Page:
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Chancellor’s early rate revaluation ‘may not bring immediate benefits’

Business ratepayers may not feel the benefit of the chancellor’s early revaluation immediately according to a North West expert.

Philip Hammond announced in his Spring Statement yesterday (13 March) that the next business rates revaluation will take place on 1 April 2021 – a year earlier than the previously announced date of 1 April 2022.

During his speech, in which he gave an optimistic view on the health of Britain’s economy, he pledged to “go on supporting British businesses” and added: “We are reducing business rates by over £10 billion.

“And we committed at Autumn Budget 2017 to move to triennial revaluations from 2022.

“Today I am pleased to announce that we will bring forward the next business rates revaluation to 2021 and make the triennial reviews from that date.”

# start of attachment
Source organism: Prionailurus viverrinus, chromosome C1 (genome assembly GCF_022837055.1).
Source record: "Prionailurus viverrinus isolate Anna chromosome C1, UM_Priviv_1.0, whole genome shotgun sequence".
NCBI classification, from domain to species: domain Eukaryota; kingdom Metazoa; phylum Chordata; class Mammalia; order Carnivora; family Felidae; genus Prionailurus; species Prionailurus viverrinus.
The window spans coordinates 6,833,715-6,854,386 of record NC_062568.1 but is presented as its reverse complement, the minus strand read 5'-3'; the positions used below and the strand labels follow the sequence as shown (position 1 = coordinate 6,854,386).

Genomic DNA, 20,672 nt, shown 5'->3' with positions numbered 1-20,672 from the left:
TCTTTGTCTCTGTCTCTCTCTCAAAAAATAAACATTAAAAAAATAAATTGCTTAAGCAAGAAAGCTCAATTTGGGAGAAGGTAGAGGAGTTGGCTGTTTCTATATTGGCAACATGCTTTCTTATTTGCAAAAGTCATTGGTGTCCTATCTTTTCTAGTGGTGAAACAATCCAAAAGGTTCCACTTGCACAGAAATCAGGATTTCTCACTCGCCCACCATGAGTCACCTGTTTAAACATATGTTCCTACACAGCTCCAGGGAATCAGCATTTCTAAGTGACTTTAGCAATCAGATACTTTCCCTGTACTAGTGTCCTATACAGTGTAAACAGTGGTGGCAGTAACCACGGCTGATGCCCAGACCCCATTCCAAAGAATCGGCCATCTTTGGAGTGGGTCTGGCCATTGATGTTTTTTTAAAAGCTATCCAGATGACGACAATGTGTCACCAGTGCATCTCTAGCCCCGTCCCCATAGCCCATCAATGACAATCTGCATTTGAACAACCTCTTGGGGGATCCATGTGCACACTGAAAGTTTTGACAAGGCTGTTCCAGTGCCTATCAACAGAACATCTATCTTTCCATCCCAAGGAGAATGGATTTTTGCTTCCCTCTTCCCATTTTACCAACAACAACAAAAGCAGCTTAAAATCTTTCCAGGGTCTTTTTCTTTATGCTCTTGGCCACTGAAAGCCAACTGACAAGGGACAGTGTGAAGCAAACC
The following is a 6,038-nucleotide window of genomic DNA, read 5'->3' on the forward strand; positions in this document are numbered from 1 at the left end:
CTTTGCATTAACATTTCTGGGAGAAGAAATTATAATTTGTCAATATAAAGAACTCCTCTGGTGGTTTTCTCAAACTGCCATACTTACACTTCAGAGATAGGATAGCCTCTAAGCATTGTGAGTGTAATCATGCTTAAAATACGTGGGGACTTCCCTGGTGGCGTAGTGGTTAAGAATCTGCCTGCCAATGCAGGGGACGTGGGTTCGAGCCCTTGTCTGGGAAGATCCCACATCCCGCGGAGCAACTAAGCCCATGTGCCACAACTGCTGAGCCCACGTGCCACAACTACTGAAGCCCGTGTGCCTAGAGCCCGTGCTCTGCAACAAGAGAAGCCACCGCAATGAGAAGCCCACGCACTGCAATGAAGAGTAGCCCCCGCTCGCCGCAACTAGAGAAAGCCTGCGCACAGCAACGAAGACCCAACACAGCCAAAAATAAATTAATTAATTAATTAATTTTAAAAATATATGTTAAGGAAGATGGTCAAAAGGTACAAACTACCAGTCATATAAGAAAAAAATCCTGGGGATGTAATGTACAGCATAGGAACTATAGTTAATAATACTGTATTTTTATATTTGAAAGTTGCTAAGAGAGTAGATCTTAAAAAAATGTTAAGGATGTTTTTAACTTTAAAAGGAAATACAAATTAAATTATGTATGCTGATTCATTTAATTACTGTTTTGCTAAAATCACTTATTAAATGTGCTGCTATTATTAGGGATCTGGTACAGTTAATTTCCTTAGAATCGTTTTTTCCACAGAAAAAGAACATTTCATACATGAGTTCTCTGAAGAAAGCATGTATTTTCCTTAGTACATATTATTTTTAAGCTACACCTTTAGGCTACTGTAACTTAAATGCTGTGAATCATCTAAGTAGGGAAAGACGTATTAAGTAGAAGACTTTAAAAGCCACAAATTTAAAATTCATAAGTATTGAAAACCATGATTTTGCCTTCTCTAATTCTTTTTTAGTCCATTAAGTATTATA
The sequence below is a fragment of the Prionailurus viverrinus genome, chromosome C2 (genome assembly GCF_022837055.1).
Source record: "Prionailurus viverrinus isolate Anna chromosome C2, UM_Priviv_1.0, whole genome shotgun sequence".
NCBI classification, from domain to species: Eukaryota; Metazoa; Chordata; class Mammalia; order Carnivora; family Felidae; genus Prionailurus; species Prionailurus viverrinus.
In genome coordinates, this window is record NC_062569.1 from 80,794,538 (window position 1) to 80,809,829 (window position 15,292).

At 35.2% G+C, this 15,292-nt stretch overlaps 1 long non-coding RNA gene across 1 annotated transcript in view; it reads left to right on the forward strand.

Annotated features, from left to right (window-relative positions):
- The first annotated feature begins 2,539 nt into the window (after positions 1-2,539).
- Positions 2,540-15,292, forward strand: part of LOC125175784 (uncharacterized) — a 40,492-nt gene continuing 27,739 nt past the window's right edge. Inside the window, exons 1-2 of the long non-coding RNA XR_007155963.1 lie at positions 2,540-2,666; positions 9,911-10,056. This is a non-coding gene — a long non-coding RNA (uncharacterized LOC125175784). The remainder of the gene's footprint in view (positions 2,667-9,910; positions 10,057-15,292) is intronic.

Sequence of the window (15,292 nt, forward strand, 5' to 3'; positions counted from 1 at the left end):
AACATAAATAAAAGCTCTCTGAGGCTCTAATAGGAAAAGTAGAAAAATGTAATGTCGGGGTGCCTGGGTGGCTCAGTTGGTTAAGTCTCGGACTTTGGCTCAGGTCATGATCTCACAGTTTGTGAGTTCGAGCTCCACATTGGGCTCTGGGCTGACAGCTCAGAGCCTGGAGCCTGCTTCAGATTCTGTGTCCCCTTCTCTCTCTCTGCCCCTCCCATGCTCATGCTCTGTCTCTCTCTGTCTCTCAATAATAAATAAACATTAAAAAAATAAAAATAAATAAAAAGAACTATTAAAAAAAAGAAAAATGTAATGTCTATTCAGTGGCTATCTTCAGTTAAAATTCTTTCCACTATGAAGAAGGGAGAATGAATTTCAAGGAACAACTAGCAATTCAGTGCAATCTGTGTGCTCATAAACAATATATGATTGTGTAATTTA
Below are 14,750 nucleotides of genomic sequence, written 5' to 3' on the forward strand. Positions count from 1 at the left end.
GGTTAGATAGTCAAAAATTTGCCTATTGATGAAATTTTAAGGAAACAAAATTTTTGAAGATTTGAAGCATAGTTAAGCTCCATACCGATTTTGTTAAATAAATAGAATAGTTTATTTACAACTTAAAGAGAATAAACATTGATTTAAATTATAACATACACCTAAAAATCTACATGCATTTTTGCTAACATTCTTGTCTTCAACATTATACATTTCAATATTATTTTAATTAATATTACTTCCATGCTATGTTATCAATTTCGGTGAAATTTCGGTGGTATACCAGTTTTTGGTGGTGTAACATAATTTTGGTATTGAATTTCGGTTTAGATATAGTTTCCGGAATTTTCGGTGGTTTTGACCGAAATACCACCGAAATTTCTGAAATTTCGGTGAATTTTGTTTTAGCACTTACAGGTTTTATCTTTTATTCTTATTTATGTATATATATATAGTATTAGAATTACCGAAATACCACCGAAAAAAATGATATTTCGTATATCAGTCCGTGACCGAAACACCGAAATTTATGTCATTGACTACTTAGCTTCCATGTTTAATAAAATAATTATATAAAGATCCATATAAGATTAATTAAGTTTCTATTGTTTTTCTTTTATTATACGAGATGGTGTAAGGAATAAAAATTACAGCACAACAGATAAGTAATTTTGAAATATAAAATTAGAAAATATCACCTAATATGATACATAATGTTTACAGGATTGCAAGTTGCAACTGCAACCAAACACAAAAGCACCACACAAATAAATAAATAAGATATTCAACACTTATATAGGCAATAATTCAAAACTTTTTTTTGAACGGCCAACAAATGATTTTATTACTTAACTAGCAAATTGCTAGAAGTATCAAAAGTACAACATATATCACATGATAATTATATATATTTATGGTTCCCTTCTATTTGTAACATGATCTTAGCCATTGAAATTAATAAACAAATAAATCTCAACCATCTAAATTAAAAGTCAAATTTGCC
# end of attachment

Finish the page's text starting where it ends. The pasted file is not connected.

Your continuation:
Responding to the news Gareth Buckley, principal at Manchester property agency Avison Young, says: “Whilst it seems like good news for ratepayers it looks like the government will continue to have a transitional phasing scheme so any real benefit from decreases in rental values will not be passed on immediately to ratepayers.  With the continuing woes on the high street this cannot be good news for the struggling retail and food leisure operators.

“Against the current round of staff cutbacks and re-organisation within the Valuation Office, paired with the catastrophe that is Check, Challenge, Appeal, it is a small consolation that the chancellor committed to sufficient funding at the next spending review.

“With hundreds of thousands of appeals for the 2010 rating list still to be resolved and the floodgate that is waiting to open for 2017 disputes there needs to be some serious resource invested both in staff and IT.

“With the rental valuation date for the 2021 revaluation being confirmed as 1 April 2019 – only a few days after formal Brexit – it will be a very interesting property market to analyse.”